National Security Act of 1947
The concept of national security became an official guiding principle of foreign policy in the United States when the National Security Act of 1947 was signed on 26 July 1947, by US President Harry S. Truman. As amended in 1949, this Act:
- Created important components of American national security, such as the precursor to the Department of Defence;
- Subordinated the military branches to the new cabinet-level position of Secretary of Defence; and
- Established the National Security Council and the Central Intelligence Agency.
Notably, the Act did not define national security, which was conceivably advantageous, as its ambiguity made it a powerful phrase to invoke against diverse threats to interests of the state, such as domestic concerns.
The notion that national security encompasses more than just military security was present, though understated, from the beginning. The Act established the National Security Council so as to “advise the President on the integration of domestic, military and foreign policies relating to national security”.
The act establishes, within the National Security Council, the Committee on Foreign Intelligence, whose duty is to conduct an annual review “identifying the intelligence required to address the national security interests of the United States as specified by the President”.
In Gen. Maxwell Taylor’s 1974 essay “The Legitimate Claims of National Security”, Taylor states:
The national valuables in this broad sense include current assets and national interests, as well as the sources of strength upon which our future as a nation depends. Some valuables are tangible and earthy; others are spiritual or intellectual. They range widely from political assets such as the Bill of Rights, our political institutions, and international friendships to many economic assets which radiate worldwide from a highly productive domestic economy supported by rich natural resources. It is the urgent need to protect valuables such as these which legitimizes and makes essential the role of national security.
National Security State
To reflect on the institutionalisation of new bureaucratic infrastructures and governmental practices in the post-World War II period in the US, when a culture of semi-permanent military mobilisation brought around the National Security Council, the CIA, the Department of Defence, and the Joint Chiefs of Staff, national-security researchers apply a notion of a national security state:
During and after World War II, US leaders expanded the concept of national security and used its terminology for the first time to explain America’s relationship to the world. For most of US history, the continental United States was secure. But by 1945, it had become rapidly vulnerable with the advent of long-range bombers, atom bombs, and ballistic missiles. A general perception grew that future mobilization would be insufficient and that preparation must be constant. For the first time, American leaders dealt with the essential paradox of national security faced by the Roman Empire and subsequent great powers: Si vis pacem, para bellum — If you want peace, prepare for war. (David Jablonsky).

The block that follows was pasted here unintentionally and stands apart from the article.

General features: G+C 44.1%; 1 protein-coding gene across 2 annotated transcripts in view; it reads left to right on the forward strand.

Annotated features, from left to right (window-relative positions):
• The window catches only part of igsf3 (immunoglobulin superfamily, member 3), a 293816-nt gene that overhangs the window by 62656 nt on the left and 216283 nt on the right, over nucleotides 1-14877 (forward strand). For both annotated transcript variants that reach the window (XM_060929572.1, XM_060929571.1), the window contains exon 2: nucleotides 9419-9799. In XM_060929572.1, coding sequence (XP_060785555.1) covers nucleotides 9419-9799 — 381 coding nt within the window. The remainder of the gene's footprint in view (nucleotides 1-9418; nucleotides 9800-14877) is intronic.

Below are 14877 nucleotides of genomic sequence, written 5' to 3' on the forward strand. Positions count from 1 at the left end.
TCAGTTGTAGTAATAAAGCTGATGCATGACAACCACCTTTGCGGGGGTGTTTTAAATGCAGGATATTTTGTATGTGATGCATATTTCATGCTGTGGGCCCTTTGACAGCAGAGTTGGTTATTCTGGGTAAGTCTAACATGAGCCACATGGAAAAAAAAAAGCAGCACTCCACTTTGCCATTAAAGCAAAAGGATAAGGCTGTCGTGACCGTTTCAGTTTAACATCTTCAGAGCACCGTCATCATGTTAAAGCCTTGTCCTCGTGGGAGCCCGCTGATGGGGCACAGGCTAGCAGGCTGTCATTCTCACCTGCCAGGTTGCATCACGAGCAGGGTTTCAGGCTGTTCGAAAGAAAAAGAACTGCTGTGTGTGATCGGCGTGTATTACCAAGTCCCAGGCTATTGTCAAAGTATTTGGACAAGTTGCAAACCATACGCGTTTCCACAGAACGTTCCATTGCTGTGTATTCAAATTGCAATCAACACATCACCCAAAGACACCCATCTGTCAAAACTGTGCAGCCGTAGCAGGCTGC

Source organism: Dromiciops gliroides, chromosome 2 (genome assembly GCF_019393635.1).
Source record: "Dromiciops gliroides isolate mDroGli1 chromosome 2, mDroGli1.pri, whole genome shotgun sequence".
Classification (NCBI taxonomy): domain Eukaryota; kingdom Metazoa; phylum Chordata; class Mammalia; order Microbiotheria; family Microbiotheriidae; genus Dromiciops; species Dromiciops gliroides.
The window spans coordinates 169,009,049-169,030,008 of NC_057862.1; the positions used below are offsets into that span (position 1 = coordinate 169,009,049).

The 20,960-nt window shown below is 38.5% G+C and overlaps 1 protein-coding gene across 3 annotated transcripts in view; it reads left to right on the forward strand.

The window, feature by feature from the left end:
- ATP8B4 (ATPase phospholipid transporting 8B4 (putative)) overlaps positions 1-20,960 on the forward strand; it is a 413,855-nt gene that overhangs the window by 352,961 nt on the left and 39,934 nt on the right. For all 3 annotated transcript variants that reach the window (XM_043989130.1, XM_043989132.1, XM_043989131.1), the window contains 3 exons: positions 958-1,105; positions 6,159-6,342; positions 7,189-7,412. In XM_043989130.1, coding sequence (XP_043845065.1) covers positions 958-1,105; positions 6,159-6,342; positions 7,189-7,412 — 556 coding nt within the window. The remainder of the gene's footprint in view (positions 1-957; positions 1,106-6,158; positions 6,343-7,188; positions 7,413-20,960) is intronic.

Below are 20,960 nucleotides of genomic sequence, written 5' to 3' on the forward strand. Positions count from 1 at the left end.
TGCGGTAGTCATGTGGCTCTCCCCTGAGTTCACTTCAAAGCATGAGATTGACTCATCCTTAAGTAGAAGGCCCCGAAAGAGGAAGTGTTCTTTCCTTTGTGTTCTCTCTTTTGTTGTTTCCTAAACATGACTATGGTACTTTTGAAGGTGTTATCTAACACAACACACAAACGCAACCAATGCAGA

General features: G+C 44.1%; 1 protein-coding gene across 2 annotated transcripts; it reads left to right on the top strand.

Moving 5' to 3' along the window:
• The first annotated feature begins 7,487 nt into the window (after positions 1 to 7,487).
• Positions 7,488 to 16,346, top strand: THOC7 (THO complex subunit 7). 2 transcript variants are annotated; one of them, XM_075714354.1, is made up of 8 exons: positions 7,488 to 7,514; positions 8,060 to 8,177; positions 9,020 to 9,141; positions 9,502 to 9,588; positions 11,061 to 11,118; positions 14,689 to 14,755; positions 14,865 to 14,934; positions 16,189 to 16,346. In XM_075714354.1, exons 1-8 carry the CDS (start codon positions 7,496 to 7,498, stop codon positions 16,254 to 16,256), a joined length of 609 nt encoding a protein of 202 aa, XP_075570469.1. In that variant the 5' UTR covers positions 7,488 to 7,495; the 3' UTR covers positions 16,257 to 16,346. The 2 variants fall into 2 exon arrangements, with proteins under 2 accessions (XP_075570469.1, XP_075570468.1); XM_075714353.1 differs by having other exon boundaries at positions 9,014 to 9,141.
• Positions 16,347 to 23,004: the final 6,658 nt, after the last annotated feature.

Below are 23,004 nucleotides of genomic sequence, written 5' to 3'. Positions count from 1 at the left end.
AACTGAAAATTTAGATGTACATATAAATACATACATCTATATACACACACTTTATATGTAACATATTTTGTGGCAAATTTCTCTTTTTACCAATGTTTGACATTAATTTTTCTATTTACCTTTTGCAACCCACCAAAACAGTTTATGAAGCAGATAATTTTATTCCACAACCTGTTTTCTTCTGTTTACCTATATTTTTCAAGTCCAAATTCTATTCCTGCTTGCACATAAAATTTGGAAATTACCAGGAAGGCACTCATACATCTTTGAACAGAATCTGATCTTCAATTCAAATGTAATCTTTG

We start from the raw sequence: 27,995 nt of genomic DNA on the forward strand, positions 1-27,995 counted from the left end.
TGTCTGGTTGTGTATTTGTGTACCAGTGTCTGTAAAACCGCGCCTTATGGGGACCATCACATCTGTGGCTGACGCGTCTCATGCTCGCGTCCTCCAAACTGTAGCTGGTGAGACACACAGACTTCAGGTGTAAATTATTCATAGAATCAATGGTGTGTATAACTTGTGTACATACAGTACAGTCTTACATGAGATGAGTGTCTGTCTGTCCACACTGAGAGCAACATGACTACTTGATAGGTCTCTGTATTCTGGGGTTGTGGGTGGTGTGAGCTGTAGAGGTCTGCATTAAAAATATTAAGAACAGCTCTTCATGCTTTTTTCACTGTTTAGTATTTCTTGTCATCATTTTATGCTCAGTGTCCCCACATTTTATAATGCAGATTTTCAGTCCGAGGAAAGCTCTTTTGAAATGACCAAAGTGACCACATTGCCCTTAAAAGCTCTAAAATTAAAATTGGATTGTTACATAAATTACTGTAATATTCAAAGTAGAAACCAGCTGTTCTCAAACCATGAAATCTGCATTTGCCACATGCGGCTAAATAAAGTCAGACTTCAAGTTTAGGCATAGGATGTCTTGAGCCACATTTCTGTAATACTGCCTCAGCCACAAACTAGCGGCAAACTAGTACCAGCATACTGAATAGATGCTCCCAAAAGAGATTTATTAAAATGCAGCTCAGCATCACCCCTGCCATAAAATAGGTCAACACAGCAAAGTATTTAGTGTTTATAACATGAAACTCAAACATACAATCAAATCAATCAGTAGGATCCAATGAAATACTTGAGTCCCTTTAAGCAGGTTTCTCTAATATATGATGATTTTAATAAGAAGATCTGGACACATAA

The US Joint Chiefs of Staff defines national security of the United States in the following manner:
A collective term encompassing both national defense and foreign relations of the United States. Specifically, the condition provided by: a. a military or defense advantage over any foreign nation or group of nations; b. a favorable foreign relations position; or c. a defense posture capable of successfully resisting hostile or destructive action from within or without, overt or covert.
In 2010, the White House included an all-encompassing world-view in a national security strategy which identified “security” as one of the country’s “four enduring national interests” that were “inexorably intertwined”:
“To achieve the world we seek, the United States must apply our strategic approach in pursuit of four enduring national interests:
- Security: The security of the United States, its citizens, and U.S. allies and partners.
- Prosperity: A strong, innovative, and growing U.S. economy in an open international economic system that promotes opportunity and prosperity.
- Values: Respect for universal values at home and around the world.
- International Order: An international order advanced by U.S. leadership that promotes peace, security, and opportunity through stronger cooperation to meet global challenges.
Each of these interests is inextricably linked to the others: no single interest can be pursued in isolation, but at the same time, positive action in one area will help advance all four.” National Security Strategy, Executive Office of the President of the United States (May 2010).
Empowerment of Women
US Secretary of State Hillary Clinton has said that, “The countries that threaten regional and global peace are the very places where women and girls are deprived of dignity and opportunity”. She has noted that countries, where women are oppressed, are places where the “rule of law and democracy are struggling to take root”, and that, when women’s rights as equals in society are upheld, the society as a whole changes and improves, which in turn enhances stability in that society, which in turn contributes to global society.
The Bush Administration in January 2008, initiated the Comprehensive National Cybersecurity Initiative (CNCI). It introduced a differentiated approach, such as identifying existing and emerging cybersecurity threats, finding and plugging existing cyber vulnerabilities and apprehending those trying to access federal information systems.
President Obama said the “cyber threat is one of the most serious economic and national security challenges we face as a nation” and that “America’s economic prosperity in the 21st century will depend on cybersecurity”.